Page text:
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A term used for extra instrumental parts added to the scores of Baroque choral and orchestral works (especially those of Bach and Handel), with or without modification of the original scoring. See Arrangement, §3.

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Vera H. Flaig

(b Accra, Ghana, 1931). American master drummer of the Ga ethnic group, West Africa. Born in Accra, Ghana, Yacub is the eldest living member of the revered Addy family of drummers. His father, Jacob Kpani Addy, was a powerful jinni whose medicine name was Okonfo Akoto. Yacub has explained that he and his brothers began drumming out of necessity: “One day when they [his father’s drummers] were very late, my father lost patience with them, and told his senior sons to start the drumming.” While the brothers had never played the drums before, they were familiar with the complex rhythms that accompanied their father’s medicine. When the drummers finally arrived, they were shocked by how well the brothers could play. In ...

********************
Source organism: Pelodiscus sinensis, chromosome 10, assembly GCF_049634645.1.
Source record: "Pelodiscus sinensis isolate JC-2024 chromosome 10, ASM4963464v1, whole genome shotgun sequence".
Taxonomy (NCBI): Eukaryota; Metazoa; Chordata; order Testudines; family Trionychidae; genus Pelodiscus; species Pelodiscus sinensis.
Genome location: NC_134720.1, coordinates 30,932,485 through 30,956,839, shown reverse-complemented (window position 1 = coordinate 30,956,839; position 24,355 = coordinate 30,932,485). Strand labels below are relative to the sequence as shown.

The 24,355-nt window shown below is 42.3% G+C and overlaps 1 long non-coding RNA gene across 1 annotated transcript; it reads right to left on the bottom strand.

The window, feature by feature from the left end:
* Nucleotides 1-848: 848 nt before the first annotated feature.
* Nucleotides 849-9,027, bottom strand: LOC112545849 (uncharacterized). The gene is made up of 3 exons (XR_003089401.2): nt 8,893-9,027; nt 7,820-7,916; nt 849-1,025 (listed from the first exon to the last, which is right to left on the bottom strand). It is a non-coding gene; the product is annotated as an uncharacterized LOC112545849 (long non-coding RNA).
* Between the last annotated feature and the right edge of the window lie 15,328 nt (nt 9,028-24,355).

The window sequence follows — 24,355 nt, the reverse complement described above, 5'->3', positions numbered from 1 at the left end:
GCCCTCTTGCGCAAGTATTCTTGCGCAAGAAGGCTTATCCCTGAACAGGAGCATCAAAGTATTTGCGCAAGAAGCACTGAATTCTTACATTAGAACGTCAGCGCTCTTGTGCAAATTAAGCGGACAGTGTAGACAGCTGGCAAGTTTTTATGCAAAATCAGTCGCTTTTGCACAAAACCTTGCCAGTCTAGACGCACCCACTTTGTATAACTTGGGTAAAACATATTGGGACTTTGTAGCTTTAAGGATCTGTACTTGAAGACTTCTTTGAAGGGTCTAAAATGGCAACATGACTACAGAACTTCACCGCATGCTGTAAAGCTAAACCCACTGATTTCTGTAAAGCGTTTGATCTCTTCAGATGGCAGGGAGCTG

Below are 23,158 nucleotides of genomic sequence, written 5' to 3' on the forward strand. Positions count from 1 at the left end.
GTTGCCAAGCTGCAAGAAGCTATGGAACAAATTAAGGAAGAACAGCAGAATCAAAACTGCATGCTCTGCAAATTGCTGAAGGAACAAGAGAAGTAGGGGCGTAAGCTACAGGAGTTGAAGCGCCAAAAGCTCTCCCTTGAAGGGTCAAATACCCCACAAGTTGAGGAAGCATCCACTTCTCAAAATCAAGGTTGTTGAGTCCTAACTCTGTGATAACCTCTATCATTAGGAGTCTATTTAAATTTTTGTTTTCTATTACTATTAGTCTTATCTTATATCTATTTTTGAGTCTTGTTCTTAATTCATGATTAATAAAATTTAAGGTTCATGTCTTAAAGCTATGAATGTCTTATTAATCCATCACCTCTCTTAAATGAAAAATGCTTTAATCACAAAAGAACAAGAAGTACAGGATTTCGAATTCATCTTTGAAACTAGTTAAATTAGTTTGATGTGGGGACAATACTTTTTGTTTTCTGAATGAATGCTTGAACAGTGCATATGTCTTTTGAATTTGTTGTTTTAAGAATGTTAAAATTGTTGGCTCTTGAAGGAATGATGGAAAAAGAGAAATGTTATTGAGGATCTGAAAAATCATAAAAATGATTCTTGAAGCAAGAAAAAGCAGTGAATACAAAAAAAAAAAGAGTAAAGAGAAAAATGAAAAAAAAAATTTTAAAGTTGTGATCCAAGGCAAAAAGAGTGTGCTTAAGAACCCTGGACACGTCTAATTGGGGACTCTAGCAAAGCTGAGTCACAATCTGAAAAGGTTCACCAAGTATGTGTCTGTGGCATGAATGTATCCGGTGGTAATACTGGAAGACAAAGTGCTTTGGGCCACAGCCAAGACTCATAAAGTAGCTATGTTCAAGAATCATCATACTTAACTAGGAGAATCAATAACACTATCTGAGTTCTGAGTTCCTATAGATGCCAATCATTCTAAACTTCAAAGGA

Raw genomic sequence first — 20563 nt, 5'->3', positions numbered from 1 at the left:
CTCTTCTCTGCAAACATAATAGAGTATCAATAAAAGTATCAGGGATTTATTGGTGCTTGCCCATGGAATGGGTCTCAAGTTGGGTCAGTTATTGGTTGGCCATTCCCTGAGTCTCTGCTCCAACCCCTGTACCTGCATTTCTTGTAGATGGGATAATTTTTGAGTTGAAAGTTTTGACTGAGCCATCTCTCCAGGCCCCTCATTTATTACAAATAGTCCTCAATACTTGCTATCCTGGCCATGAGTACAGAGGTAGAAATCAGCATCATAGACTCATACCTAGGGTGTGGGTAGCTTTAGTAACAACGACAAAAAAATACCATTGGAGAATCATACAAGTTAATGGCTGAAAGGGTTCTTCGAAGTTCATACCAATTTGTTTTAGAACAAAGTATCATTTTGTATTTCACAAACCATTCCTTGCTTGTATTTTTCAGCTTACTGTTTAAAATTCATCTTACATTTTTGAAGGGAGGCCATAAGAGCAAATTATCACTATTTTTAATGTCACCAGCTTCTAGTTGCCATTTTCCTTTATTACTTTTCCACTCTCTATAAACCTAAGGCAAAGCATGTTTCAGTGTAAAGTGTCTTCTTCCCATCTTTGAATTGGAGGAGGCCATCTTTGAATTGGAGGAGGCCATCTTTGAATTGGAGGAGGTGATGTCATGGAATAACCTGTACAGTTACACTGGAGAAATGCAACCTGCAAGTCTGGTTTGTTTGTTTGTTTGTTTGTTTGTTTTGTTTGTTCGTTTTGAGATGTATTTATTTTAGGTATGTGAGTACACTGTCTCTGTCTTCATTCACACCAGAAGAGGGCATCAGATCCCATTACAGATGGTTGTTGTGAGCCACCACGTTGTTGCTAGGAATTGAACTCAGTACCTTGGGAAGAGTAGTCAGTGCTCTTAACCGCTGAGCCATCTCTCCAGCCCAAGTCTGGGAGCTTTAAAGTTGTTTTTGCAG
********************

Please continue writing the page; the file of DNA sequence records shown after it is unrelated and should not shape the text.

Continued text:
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Gregory F. Barz

(b Oshogbo, Nigeria, 1946). Nigerian performer. ‘King’ of Jùjú music and born into a royal Yoruba family, Adé first performed as a guitarist with Moses Olaiya and his Rhythm Dandies. In 1964 he shifted from the Highlife style to jùjú, and in 1966...

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Robyn Holmes and Peter Campbell